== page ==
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SEI working paper

Low-carbon transitions in West Sumatra, Indonesia: gender and equity dimensions

Like many developing and middle-income countries, Indonesia is grappling with questions of energy security and electrification for its own citizens in an economy reliant on an uncertain coal market.  This SEI policy paper explores how gender equality and social equity issues evolve in an energy-transition reality.

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May Thazin Aung. M. T., Koski, J., Yoariza, Resurrección, B. P., Kartha, S., Mahdi, Yuerlita (2020). Low-carbon transitions in West Sumatra, Indonesia: gender and equity dimensions. SEI policy paper. Stockholm Environment Institute.

A woman sprays herbicides in an oil palm plantation in West Sumatra. Photo: May Thazin Aung / SEI

Though Indonesia has committed to reducing carbon emissions within national and international policy arenas, political pressures and economic dependencies stand in the way of realizing these goals. At the same time, rapidly depleting fossil reserves and the need for energy access across the nation demand transition to sustainable, low-carbon, and equitable energy systems. As the energy sector transitions from fossil-fuel to renewable energy, new opportunities for a more inclusive energy workforce, known as just transitions, are emerging.

The authors of this SEI policy paper examine these issues through case studies conducted in West Sumatra, Indonesia. Their findings are based on focus group discussions and key informant interviews with community members, provincial energy authorities, non-government organizations, and the private sector to understand perceptions around renewable-energy projects.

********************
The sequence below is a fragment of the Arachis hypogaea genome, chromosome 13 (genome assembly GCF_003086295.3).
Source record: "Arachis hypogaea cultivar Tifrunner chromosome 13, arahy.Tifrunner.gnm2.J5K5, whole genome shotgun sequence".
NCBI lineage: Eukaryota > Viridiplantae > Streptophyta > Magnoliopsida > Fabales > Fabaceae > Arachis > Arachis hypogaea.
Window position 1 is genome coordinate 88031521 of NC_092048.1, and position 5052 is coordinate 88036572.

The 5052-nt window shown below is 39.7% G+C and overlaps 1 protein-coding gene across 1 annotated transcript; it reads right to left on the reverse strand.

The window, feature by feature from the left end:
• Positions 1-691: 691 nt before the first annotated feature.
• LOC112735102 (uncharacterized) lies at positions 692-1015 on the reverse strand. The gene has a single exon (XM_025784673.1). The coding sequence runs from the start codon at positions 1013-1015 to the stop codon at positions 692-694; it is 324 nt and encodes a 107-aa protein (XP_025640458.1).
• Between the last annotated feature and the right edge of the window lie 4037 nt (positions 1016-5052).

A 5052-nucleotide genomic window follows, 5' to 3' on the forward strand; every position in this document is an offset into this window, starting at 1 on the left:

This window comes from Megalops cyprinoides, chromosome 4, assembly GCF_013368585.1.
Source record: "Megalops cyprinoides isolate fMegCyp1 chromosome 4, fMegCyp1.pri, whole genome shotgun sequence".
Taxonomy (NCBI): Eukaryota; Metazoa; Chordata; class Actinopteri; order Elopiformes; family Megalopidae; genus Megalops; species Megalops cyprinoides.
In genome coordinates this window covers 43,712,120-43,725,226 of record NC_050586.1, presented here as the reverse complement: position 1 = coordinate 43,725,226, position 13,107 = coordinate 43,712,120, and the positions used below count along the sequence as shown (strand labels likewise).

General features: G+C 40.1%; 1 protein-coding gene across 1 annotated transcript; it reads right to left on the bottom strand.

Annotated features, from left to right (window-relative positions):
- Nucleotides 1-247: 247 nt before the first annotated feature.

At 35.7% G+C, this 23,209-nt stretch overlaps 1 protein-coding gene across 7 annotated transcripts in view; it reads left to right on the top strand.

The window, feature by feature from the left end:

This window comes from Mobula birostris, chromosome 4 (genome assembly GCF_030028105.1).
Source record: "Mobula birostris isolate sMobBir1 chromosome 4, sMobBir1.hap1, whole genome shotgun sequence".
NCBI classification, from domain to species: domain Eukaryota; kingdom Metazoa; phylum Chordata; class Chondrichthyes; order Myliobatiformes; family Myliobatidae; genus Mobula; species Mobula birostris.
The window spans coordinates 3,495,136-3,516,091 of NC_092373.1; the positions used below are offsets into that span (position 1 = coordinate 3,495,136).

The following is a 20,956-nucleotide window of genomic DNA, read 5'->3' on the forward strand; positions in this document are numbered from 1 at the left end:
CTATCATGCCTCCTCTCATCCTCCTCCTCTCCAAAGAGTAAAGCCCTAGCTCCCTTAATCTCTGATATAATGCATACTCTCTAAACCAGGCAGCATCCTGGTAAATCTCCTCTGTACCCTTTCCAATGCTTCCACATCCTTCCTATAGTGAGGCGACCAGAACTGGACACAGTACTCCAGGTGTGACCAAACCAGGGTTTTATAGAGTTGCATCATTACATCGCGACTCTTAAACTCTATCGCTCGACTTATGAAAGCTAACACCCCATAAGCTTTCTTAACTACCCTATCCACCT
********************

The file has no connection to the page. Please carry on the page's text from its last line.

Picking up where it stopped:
Renewable energy policies may have different effects on members of different social groups such as women, elderly, the poor and members of indigenous and ethnic groups. The authors find that exploring the potential repercussions of policies by adopting a gender-sensitive approach to renewable energy decision-making will produce results that benefit more people and satisfy the needs of more communities and interest groups. Without efforts to include women in the decision-making process, community-led renewable-energy efforts may replicate or further entrench existing inequalities and keep women in their traditional domestic roles.

As Indonesia begins its process towards an uneasy renewable-energy transition, it is important to prioritize gender and social equity considerations in more holistic energy planning. In decision-making on renewable-energy policy, a gender-sensitive approach could seek to understand how policies will affect members of different social groups and to find solutions to achieve equitable outcomes.



Download the policy paper / PDF / 2 MB

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